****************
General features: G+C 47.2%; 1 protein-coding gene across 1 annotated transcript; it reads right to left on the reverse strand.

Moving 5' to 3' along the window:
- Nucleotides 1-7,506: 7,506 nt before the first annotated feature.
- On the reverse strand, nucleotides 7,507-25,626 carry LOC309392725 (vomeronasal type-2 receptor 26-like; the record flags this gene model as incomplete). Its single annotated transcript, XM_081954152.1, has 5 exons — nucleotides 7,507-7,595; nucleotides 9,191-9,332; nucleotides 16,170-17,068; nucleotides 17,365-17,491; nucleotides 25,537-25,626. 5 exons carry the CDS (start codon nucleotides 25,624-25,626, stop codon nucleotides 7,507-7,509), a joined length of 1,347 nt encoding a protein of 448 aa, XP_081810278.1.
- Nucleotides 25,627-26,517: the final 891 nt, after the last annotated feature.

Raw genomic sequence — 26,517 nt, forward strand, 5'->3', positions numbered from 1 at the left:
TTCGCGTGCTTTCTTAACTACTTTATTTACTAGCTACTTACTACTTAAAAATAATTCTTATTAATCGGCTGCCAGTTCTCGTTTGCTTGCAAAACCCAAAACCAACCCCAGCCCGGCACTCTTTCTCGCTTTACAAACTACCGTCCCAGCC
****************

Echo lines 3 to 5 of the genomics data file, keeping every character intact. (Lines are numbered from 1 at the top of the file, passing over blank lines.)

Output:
- Nucleotides 1-7,506: 7,506 nt before the first annotated feature.
- On the reverse strand, nucleotides 7,507-25,626 carry LOC309392725 (vomeronasal type-2 receptor 26-like; the record flags this gene model as incomplete). Its single annotated transcript, XM_081954152.1, has 5 exons — nucleotides 7,507-7,595; nucleotides 9,191-9,332; nucleotides 16,170-17,068; nucleotides 17,365-17,491; nucleotides 25,537-25,626. 5 exons carry the CDS (start codon nucleotides 25,624-25,626, stop codon nucleotides 7,507-7,509), a joined length of 1,347 nt encoding a protein of 448 aa, XP_081810278.1.
- Nucleotides 25,627-26,517: the final 891 nt, after the last annotated feature.